Kevin Figes Quartet: Changing Times

In brief:
"I’ve enjoyed the playing of saxophonist and flautist Kevin Figes on several occasions while visiting Bristol, where he is based. He’s an endlessly imaginative composer and improviser"

I’ve enjoyed the playing of saxophonist and flautist Kevin Figes on several occasions while visiting Bristol, where he is based. He’s an endlessly imaginative composer and improviser, making a great deal of absorbing music with his quartet. He has also composed for the big band Resonation, also based in the West Country, and he toured Portugal and Canada with the late pianist Keith Tippett.

This is Figes’ fourth CD as a leader, following the release of Circular Motion on Edition, and Hometime and Tables And Chairs on Pig.


A rippling arpeggio figure on the Prophet synthesiser – played by the excellent Jim Blomfield – ushers in the opening track Sea View, with the leader playing long lines on flute. It was inspired, says Figes, by the work of Soft Machine, the band which motivated him to graduate from playing rock to playing jazz. The same group is credited with inspiring the closing track, Toothpick, with Figes on alto and Blomfield this time on Fender Rhodes, underpinned by solid bass playing from Thad Kelly and drumming from Mark Whitlam. There’s a very fine but all too brief solo by Blomfield on this track – what an excellent player he is. It builds to a wild climax, the synthesiser underpinning the leader’s wildly spinning saxophone line.

These tracks form bookends to six more original compositions showing a wide range of inspiration: Strange Place is aimed at evoking the atmosphere of a horror film and has an effective wordless vocal line from Emily Wright. Kenny Wheeler’s writing for Norma Winstone is evoked here.

Stone Lion opens with a simple keyboard figure, and rather strange crackling in the background (like a badly worn vinyl LP, a curious effect which ends when Thad Kelly’s bass guitar leads the way to a rocky baritone sax theme and solo by Figes).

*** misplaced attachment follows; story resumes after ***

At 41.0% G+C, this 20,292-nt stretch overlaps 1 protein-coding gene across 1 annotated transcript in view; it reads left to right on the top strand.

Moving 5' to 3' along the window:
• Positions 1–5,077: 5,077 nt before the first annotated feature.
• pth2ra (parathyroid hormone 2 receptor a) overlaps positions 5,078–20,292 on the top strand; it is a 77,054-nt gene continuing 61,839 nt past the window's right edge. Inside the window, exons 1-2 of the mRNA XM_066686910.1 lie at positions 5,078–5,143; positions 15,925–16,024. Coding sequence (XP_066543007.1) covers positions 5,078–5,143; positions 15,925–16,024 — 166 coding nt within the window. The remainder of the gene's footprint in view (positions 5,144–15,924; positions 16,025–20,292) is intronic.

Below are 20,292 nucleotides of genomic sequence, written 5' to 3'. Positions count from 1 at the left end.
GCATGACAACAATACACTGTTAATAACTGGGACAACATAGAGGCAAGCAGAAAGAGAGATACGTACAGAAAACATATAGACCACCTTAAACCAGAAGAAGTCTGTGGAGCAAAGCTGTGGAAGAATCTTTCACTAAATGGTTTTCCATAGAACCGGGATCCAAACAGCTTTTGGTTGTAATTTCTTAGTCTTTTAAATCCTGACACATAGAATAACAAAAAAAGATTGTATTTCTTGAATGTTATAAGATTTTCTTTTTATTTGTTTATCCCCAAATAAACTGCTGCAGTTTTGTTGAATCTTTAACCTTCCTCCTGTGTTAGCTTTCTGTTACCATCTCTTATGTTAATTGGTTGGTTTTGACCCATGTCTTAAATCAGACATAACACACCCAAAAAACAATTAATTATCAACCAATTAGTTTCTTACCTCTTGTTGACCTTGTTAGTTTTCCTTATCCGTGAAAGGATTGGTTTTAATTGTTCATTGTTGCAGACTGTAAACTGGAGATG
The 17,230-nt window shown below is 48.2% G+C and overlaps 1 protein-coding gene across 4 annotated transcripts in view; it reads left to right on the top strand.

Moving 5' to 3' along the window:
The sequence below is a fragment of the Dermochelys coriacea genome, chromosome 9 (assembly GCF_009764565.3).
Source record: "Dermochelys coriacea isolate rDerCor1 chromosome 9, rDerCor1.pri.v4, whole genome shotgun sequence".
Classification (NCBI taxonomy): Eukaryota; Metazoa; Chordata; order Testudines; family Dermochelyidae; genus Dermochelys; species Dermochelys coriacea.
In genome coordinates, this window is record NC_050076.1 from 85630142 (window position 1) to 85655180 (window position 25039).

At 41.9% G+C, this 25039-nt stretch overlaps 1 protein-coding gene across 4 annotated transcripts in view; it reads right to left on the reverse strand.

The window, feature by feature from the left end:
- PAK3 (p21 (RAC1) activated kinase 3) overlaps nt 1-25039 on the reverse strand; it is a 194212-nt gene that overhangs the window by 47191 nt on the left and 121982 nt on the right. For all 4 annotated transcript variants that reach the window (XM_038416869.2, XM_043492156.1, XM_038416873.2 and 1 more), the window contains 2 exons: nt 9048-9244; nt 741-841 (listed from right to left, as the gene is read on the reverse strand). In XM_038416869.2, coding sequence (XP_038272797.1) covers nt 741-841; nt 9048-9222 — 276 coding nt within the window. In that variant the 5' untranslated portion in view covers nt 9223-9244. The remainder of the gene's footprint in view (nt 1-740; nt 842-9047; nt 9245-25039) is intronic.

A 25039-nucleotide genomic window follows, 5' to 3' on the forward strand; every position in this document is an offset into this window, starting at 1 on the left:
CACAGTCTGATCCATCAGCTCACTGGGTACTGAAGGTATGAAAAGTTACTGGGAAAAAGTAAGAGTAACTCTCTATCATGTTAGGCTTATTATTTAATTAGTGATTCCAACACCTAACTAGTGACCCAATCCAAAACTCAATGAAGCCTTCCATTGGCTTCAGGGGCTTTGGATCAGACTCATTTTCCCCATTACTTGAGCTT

A perky solo flute line, doubled on keyboard, opens Radio Play, a composition inspired by the work of Paul Hindemith. It evolves into a very effective, spacious abstract passage with subtle percussion and interplay with the Fender Rhodes. The melodic ballad Soft Escape Bed features both Figes and Emily Wright singing the theme. Enid Dodd’s Ruler, another perky even-quaver piece with the leader on alto and a firm bass guitar line, is followed by the ballad Guiding Light, inspired by the work of Hermeto Pascoal, with a lovely line on soprano saxophone over Blomfield’s piano chords.

A very enjoyable disc, packed with engaging musical ideas.

Hear/buy Kevin Figes Quartet: Changing Times at

Sea View; Strange Place; Stone Lion; Radio Play; Soft Escape Red; Enid Dodd’s Ruler; Guiding Light; Toothpick (44.40)
Figes (s, f); Jim Blomfield (kyb, Hammond org); Thad Kelly (b); Mark Whitlam (d); Emily Wright (v). Rockfield Studios, Monmouthshire, 29-31 October 2019.
Pig Records PIG 10

Latest audio reviews


More from this author


Jazz Journal articles by month


Tete Montoliu Trio: Barcelona Meeting

The original source recording for this CD has remained in the FSR archives for over 30 years. It’s the first time that this complete...

Still Clinging to the Wreckage 04/19

Tommy Dorsey liked to have all the “improvised” solos in his numbers concur note-for-note with the originals on his records. One night in the...

Pete Christlieb: A tenor for all seasons /1

These days Pete Christlieb is likely as not found in his spacious garage, working on a dragster, a passion he has indulged for some...

The Recordings Of Andy Kirk And His Clouds Of Joy

Having grappled with an item from the Listener’s Companion series, I now meet up with the Oxford Studies in Recorded Jazz. Seven titles to...

Norah Jones: Live at Ronnie Scott’s

Jones’s Come Away With Me album was a great example of highly effective music marketing, using what might seem like the most unlikely of...

Motherless Brooklyn



JJ 02/81: Weather Report, Hammersmith Odeon, London

I've been fortunate to have seen some memorable concerts in my time - the first Basie visit in '57, an Ellington show that ran...